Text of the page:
Mole Verde with sautéed mushrooms and rice. Vegetarian. Delicious.

Mole Verde

The recipe can be made with leftover turkey or chicken – or made vegetarian with mushrooms. This is not a Oaxacan-style Mole but more Central Mexico. It may also be referred to as Pipian Verde.

  • 1 c roasted pumpkin seeds (pepitas)
  • 1/3 c roasted sesame seeds 
  • 3 c chicken broth (divided) – or use vegetable broth if you’re making it vegetarian
  • 1 medium onion, quartered
  • 3 cloves garlic, peeled and sliced  
  • 3/4 lb (12 oz) tomatillos, peeled and cut in half, if they’re large
  • 1-2 jalapenos, stemmed and deseeded and cut in half (be cautious if you want to keep the spice level low; I add just a little at a time and taste)
  • 3 T peanut or canola oil 
  • 2 c fresh spinach leaves or 5 leaves romaine lettuce chopped or 5 Swiss chard leaves, chopped (or make it more authentic by using hoja santa leaves and epazote)
  • 1/2 c cilantro, packed
  • 1 tsp dried Mexican oregano 
  • 3-4 c leftover cooked chicken or turkey, shredded (or make it vegetarian by adding 4 c chopped, sautéed mushrooms)
  • 2-3 tsp Diamond kosher salt – to taste
  • roasted pumpkin or sesame seeds, thinly sliced onion, or chopped cilantro for garnish (optional)

Put pumpkin seeds, sesame seeds (note: grind the seeds in a spice grinder before adding, if you want a really smooth sauce), 1 c of the broth, onion, garlic, tomatillos, and jalapenos in a blender (preferred) or food processor. Blend until smooth.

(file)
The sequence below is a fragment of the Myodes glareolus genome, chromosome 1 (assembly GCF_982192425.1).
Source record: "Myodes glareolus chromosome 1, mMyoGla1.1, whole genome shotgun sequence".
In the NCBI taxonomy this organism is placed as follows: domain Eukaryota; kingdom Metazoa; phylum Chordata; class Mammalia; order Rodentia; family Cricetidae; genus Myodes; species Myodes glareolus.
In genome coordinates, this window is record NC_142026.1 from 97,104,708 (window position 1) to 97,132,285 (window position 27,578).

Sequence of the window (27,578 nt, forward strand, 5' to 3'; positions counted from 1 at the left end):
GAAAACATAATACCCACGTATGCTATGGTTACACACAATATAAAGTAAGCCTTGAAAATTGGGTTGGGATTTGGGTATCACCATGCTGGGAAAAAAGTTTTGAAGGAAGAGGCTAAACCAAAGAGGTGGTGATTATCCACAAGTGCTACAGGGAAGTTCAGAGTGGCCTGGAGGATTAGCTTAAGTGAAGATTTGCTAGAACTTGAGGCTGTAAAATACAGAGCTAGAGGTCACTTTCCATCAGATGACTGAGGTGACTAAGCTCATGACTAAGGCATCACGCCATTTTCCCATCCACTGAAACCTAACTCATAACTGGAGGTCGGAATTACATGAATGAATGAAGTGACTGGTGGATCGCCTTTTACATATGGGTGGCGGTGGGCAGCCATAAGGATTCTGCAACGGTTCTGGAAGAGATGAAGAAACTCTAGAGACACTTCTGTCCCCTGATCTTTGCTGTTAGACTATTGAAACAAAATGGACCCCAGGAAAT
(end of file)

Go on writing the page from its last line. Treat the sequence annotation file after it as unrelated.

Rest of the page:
Heat a large pot over medium heat and add oil. When oil shimmers, add the tomatillo/seed puree. Cook, stirring often, until mixture reduces and becomes thickened and most of the liquid has evaporated – about 10 minutes. Remove from heat.

Add to the blender another cup of chicken broth, the spinach (or greens of choice), cilantro, and oregano. Blend until smooth.

Transfer the spinach puree to the pot with the tomatillo puree. Return the heat to medium. Add remaining cup of broth, shredded chicken/turkey (or mushrooms) and salt and bring to a simmer, stirring from time to time for 20 minutes.

Enjoy with white rice. Or beans. Or as a filling for enchiladas. Or, do as Rick Bayless does and add roasted chayote – or even green beans.

Recipe brought to you by BigLittleMeals.com and Andy and Ann.


  1. tricia53 says:

    I’m going to need a tour of your dish cupboard! I have a lot of dishes, too, even after downsizing at least three sets when we moved. Of course, I have my Grandma’s china — 24 place settings, if you can imagine! And a few other sets. . . .


  2. Robert Carleton says:

    Thankful? My Sami ancestors were religious in their indigenous way. They saw life and purpose in everything. Their life centered around “thankfulness” and “gratitude”, as in thanking the ground for providing a home for the growth of food plants, thanking the river water for supporting the fish, thanking the bear for growing so large and healthy and for allowing them to harvest it to nurture and equip their people. They have been characterized as “a peaceable people”.


Leave a Reply

Fill in your details below or click an icon to log in:

WordPress.com Logo

You are commenting using your WordPress.com account. Log Out /  Change )

Twitter picture

You are commenting using your Twitter account. Log Out /  Change )

Facebook photo

You are commenting using your Facebook account. Log Out /  Change )

Connecting to %s

%d bloggers like this: